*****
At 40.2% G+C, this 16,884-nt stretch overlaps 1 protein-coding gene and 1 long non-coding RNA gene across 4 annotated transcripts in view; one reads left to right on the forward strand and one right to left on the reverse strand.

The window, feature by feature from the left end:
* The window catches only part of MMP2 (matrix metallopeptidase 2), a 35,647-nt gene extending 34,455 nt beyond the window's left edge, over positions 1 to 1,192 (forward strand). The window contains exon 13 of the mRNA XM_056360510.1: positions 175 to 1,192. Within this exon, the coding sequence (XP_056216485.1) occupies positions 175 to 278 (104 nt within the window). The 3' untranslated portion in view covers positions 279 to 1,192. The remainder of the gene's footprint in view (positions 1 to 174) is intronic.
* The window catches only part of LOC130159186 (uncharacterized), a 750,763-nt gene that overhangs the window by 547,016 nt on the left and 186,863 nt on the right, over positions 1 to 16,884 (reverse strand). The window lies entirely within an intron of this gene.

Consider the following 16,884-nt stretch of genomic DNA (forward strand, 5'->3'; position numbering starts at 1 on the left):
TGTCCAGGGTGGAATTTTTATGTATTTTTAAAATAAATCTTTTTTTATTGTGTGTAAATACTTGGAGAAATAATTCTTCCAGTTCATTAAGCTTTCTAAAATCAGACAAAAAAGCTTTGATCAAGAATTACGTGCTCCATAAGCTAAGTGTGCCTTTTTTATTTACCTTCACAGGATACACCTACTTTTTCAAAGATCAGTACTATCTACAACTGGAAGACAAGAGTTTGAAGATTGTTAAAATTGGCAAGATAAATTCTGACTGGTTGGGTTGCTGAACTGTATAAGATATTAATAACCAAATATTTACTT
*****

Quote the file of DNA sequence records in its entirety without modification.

At 40.2% G+C, this 16,884-nt stretch overlaps 1 protein-coding gene and 1 long non-coding RNA gene across 4 annotated transcripts in view; one reads left to right on the forward strand and one right to left on the reverse strand.

The window, feature by feature from the left end:
* The window catches only part of MMP2 (matrix metallopeptidase 2), a 35,647-nt gene extending 34,455 nt beyond the window's left edge, over positions 1 to 1,192 (forward strand). The window contains exon 13 of the mRNA XM_056360510.1: positions 175 to 1,192. Within this exon, the coding sequence (XP_056216485.1) occupies positions 175 to 278 (104 nt within the window). The 3' untranslated portion in view covers positions 279 to 1,192. The remainder of the gene's footprint in view (positions 1 to 174) is intronic.
* The window catches only part of LOC130159186 (uncharacterized), a 750,763-nt gene that overhangs the window by 547,016 nt on the left and 186,863 nt on the right, over positions 1 to 16,884 (reverse strand). The window lies entirely within an intron of this gene.

Consider the following 16,884-nt stretch of genomic DNA (forward strand, 5'->3'; position numbering starts at 1 on the left):
TGTCCAGGGTGGAATTTTTATGTATTTTTAAAATAAATCTTTTTTTATTGTGTGTAAATACTTGGAGAAATAATTCTTCCAGTTCATTAAGCTTTCTAAAATCAGACAAAAAAGCTTTGATCAAGAATTACGTGCTCCATAAGCTAAGTGTGCCTTTTTTATTTACCTTCACAGGATACACCTACTTTTTCAAAGATCAGTACTATCTACAACTGGAAGACAAGAGTTTGAAGATTGTTAAAATTGGCAAGATAAATTCTGACTGGTTGGGTTGCTGAACTGTATAAGATATTAATAACCAAATATTTACTT